Music is a story that must be told.
What is your favorite piece of music? If you’re anything like me, you can’t limit it to just one piece, one performance, or even one genre. A few things off my list include:
“Killing Me Softly” – Roberta Flack (Fugees were okay, but I have to go with the OG.)
“Goodness of God” – Bethel. Those aren’t tears; my beard is just sweating.
Piano Concerto in A minor, Op. 16 – Edvard Grieg. This has almost anything a pianist could want with awesome collaboration from the orchestra.
Almost anything by Chopin.
“Esa Mujer” – Tony Vega.
“Resolution” (A Love Supreme IV) – John Coltrane.
“Total Praise” – Richard Smallwood.
Music is a story that must be told.
Some of these are specific recordings and performances. Others are the actual piece itself. That said, ALL of them tell a story. There may not be a single word uttered or mention of the piece’s history, but all of them have a narrative that speaks to me on some level.
You don’t need to have a degree in music theory to break these pieces down and compare the individual sections to the “parts” of a story. Remember those English classes? Exposition – Rising Action – Climax – Falling Action – Resolution? Musical analysis uses terms with similar functions. Songs often have Introductions, Verses, Choruses, Interludes, Bridges, etc. In actual (as opposed to “theoretical”) literature and music, there may be unexpected directional shifts, be they season cliffhangers or a distant key change.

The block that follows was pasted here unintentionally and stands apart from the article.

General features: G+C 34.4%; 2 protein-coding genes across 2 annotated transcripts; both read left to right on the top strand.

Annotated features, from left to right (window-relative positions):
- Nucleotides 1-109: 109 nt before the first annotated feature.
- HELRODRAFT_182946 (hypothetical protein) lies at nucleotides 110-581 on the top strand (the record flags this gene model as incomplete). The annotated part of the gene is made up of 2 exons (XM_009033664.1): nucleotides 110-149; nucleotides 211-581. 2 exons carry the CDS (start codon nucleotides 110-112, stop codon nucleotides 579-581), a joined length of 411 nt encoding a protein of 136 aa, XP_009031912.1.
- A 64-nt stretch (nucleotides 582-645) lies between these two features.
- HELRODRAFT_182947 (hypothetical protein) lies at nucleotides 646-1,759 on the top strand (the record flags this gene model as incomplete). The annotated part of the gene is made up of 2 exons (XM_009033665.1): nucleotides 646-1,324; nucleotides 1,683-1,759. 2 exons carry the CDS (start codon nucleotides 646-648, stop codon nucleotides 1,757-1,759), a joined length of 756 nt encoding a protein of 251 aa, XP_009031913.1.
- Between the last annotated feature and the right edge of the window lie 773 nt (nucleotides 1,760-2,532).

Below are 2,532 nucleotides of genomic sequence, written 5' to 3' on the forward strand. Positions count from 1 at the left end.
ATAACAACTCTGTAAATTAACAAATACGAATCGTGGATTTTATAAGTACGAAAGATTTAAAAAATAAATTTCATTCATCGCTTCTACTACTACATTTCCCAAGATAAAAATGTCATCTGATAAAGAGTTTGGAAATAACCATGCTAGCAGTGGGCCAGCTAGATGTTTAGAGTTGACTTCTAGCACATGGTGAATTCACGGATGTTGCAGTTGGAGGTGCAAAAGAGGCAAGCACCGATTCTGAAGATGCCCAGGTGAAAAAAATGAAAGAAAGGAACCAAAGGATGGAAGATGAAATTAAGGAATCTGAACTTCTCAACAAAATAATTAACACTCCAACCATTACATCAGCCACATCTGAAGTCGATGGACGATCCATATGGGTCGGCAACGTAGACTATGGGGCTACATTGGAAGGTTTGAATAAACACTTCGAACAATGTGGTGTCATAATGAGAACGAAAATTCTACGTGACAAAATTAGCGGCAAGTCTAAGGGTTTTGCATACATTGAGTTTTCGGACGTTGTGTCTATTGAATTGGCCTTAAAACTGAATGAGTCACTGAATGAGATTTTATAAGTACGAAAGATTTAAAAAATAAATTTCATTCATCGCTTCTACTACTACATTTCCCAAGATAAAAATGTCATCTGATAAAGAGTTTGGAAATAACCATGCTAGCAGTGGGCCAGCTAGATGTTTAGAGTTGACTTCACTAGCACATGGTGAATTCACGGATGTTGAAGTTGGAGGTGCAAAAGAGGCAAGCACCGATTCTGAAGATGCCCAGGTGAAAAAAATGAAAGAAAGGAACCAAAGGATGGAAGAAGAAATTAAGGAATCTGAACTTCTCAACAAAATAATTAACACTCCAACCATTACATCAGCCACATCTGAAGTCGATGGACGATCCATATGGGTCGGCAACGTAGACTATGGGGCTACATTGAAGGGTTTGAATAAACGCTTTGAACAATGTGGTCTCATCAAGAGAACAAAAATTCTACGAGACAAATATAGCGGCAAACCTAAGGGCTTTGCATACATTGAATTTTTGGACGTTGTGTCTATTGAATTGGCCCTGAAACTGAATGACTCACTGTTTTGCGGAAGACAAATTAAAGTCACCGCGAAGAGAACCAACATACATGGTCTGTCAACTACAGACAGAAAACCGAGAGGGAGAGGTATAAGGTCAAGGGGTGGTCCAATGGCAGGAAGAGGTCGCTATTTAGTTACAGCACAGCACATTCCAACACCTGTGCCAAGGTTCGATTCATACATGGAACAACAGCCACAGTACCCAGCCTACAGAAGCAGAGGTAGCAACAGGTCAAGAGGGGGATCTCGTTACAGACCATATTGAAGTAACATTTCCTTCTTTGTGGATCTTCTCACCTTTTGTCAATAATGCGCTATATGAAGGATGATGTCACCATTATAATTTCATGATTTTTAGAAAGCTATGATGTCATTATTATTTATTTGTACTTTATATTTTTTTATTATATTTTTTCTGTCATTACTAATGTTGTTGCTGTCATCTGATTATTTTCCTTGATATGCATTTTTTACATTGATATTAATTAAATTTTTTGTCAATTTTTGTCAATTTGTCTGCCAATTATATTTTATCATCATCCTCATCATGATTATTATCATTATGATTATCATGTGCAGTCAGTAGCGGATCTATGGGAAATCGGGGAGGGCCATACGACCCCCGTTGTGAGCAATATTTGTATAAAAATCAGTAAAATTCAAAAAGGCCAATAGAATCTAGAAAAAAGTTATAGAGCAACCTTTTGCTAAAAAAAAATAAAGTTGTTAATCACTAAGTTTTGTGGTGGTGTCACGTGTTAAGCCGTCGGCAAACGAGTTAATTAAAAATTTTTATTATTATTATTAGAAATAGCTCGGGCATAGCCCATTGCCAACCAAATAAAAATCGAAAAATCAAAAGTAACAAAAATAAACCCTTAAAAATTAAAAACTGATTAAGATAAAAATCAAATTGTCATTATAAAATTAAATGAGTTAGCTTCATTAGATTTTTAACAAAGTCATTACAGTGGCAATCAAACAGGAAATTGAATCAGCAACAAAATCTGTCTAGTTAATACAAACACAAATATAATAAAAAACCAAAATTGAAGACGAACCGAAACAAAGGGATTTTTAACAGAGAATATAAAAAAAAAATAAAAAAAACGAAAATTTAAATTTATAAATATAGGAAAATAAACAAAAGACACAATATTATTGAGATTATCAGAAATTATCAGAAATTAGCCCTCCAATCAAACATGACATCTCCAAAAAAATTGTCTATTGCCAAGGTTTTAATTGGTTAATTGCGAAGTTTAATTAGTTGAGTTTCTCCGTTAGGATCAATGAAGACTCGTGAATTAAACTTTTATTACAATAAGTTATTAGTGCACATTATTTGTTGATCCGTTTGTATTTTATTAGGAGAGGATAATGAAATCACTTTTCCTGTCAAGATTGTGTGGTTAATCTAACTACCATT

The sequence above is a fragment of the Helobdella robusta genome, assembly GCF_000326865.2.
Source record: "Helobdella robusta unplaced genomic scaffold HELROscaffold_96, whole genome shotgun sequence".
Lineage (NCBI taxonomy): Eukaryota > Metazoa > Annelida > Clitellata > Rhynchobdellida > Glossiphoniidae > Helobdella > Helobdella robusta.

Don’t let the terminology scare you.
The point is that music and literature take you from one place to another. As a musician and performer, it is my job to tell the musical story in the way that best serves the music. When I collaborate with other musicians, we work together to tell that musical story. If I step into the role of a musical director, my role is to lead the entire group in telling the story. None of these things “just happen” without study and preparation. Just because someone excels in one area does not necessarily mean they are prepared in all of these areas. That does not mean they are even knowledgeable in all of those areas.
As I write this, I have been studying music for over 40 years of my life. Often times, I find myself wondering if music-lovers and enthusiasts truly know the work that goes into it. Many “get it” and yet there are others who regard and treat musicians – whose work they claim to love – with thinly-veiled contempt. I believe that musicians must be our own greatest advocates.
At this point, I am not sure which direction this series of posts will go, but I hope to pull the veil back on what we musicians do and perhaps spark discussion on how we might serve people better.
Until next time,
TKP – 2/8/23

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